While Serbia are on track to qualify for next year’s World Cup in Russia, there are problems beneath the surface.
As former midfielder and the country’s most-capped player Dejan Stankovic puts it, Serbia are “well on the way to the World Cup” under head coach Slavoljub Muslin, who has the Balkan nation top of Group D after five games.
But, domestically, Serbian football is struggling.
Once the home of European champions – Red Star Belgrade in 1991 – the SuperLiga provides little on the continental stage as finances cripple the titleholders and city rivals Partizan in their attempts to challenge abroad, despite maintaining a reputation as a production line for some of Europe’s finest players.
Still recovering from the tumultuous breakup of Yugoslavia, Red Star have failed to qualify for the Champions League proper since 1992 – a year in which the Belgrade side competed in the group stage, won the Intercontinental Cup and finished runners-up in the UEFA Super Cup – a far cry from the glory days of Dejan Savicevic, Sinisa Mihajlovic, Robert Prosinecki and Darko Pancev, who helped the Serbian giants conquer Marseille and Europe 26 years ago.
While Red Star – who lost in the third round of Champions League qualifying this season – continue to dominate domestically, they are struggling to reach the lofty heights of 1991 but club icon Stankovic believes a limit in foreign players competing in the SuperLiga might help.
Speaking to Omnisport, Stankovic – who won four trophies during his time in the Serbian capital before moving on to Lazio and then Inter – said: “Serbia has a lot of talented athletes and football players. Children in general like sports and football. I know that FSS has decided about limiting the number of the foreign players for next season, which means that domestic players will have an advantage.
“However, there is a market where the material status is very important and it is much better for football clubs in Western Europe. That is the reason why young talented players leave too early.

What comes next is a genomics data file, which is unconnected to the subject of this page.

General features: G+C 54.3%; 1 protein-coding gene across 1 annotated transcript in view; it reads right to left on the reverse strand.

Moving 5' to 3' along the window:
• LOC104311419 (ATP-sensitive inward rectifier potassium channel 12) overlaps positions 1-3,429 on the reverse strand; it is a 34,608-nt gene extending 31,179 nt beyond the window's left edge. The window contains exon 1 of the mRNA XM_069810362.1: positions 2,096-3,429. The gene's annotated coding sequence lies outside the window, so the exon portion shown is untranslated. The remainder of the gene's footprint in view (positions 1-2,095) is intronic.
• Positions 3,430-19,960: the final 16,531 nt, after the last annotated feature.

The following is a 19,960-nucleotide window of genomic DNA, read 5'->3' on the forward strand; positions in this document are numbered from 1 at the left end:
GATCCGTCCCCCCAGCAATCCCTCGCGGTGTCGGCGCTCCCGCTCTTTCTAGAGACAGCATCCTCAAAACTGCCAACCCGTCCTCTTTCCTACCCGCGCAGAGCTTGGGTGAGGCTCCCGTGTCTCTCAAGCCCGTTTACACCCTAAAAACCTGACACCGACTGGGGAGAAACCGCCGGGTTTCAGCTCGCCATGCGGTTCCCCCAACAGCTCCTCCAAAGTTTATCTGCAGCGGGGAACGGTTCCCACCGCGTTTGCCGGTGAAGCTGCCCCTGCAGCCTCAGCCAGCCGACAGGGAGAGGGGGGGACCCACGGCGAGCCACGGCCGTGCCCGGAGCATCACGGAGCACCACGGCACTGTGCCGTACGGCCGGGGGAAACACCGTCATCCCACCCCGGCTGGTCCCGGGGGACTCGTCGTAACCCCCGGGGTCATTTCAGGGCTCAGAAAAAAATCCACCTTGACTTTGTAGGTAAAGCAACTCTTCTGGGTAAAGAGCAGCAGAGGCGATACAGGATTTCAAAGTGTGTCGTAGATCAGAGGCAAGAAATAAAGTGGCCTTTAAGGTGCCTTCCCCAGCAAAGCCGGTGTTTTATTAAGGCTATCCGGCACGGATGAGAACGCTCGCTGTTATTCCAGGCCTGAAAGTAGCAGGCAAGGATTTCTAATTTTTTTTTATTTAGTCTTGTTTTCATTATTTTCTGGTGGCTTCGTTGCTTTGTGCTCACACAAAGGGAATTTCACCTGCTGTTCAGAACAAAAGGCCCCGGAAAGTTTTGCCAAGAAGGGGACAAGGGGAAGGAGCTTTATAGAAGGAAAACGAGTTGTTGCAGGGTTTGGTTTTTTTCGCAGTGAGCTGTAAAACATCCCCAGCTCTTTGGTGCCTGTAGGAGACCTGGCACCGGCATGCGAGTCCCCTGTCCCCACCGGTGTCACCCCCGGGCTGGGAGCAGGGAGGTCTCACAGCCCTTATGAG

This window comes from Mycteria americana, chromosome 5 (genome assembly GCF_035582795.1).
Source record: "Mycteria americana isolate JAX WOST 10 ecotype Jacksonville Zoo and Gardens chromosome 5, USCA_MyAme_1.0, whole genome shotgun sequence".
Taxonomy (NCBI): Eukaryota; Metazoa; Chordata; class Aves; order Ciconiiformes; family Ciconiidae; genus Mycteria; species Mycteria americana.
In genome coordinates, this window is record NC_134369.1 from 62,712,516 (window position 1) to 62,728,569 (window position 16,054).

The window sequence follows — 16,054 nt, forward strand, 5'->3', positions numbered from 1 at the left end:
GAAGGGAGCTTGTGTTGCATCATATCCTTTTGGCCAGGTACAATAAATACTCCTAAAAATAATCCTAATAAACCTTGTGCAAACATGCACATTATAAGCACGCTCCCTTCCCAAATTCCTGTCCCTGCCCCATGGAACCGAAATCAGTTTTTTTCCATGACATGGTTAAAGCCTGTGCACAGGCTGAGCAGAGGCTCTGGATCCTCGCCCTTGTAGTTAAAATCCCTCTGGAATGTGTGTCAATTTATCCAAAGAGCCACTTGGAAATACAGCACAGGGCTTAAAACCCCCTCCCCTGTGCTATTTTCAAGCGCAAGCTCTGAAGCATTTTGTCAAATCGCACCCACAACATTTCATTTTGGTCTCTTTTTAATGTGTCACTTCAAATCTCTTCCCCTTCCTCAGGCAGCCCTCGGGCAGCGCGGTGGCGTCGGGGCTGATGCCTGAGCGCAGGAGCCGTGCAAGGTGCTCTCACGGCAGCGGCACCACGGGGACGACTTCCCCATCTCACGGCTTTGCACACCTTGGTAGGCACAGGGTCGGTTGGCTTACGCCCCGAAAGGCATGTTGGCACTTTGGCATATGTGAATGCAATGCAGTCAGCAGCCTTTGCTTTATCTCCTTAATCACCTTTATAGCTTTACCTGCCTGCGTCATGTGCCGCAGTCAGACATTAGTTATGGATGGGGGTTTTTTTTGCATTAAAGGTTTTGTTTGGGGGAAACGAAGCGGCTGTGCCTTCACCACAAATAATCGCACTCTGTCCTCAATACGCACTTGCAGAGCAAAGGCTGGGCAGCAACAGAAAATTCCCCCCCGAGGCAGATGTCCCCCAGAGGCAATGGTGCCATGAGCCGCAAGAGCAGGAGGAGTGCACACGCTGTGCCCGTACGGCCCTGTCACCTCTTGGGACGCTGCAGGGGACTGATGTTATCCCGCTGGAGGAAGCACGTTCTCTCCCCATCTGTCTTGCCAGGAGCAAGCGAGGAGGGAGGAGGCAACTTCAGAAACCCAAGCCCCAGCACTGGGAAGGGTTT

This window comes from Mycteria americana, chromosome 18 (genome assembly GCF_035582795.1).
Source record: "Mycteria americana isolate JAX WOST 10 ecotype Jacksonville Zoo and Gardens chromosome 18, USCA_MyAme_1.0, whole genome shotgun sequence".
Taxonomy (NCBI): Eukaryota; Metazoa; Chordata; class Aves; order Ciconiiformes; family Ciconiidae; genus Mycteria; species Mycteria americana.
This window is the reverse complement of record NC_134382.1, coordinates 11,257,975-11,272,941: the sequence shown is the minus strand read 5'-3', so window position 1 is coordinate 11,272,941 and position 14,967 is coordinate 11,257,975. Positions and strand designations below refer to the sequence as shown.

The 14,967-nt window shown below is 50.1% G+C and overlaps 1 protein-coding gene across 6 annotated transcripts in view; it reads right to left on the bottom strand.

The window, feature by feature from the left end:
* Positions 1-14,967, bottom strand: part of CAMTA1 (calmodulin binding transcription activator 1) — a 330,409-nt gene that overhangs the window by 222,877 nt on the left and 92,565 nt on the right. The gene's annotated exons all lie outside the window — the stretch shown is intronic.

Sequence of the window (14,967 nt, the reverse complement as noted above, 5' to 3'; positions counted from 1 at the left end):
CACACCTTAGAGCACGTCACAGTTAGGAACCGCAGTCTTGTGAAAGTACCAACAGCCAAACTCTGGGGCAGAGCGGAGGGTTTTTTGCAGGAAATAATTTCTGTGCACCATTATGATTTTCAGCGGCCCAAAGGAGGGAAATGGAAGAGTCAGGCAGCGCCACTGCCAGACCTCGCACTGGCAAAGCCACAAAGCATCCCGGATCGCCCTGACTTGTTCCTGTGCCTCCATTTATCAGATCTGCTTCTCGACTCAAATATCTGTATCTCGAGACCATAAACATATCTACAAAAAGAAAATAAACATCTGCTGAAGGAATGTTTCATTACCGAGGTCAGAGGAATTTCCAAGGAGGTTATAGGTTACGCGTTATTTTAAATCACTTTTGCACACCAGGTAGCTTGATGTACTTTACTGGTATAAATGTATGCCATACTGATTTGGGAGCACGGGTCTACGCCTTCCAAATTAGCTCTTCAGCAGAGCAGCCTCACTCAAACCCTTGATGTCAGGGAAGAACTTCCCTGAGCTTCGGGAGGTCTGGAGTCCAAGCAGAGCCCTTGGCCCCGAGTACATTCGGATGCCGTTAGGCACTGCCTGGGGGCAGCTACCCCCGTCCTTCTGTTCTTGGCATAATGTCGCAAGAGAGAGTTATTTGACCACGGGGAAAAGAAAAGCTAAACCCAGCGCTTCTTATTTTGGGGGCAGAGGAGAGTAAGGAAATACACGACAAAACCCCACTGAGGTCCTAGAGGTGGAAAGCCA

“It is very difficult to make changes because the market is open and free for every available player. The most important thing is that the clubs in Europe like Crvena Zvezda [Red Star] have to be financially stable and retain young talents at least for a few years.”
A so-called Balkan league has also been proposed to help clubs compete in Europe.
The regional competition would combine teams from Serbia, Montenegro, Croatia, Bosnia-Herzegovina, Slovenia and Macedonia, but Stankovic does not feel it is the solution.
“I know that UEFA President Aleksander Ceferin is against the idea, as he believes that domestic competitions are the foundation of football in Europe,” he said.
In the meantime, Branislav Ivanovic, Dusan Tadic, Nemanja Matic and Aleksandar Kolarov are leading the way on the international stage as Serbia look to qualify for their first major tournament since 2010.
“Serbia are well on the way to the World Cup. That is the best proof of the quality of these players,” Stankovic concluded. “I am following their careers at club level and I think their roles are deserved. Otherwise, Serbia are a team, and only as a team they can go to the World Cup.
“Tadic is a player who makes a difference. A player who can resolve every game, and he will make progress in his career, no doubt.
“Marko Grujic [of Liverpool] is a talent of European and Serbian football. He plays in a good club with a great coach. His departure from Crvena Zvezda depended on financial conditions but there is no reason to regret because he will get all conditions for progress. He has to be devoted and disciplined and to listen to his coach.”
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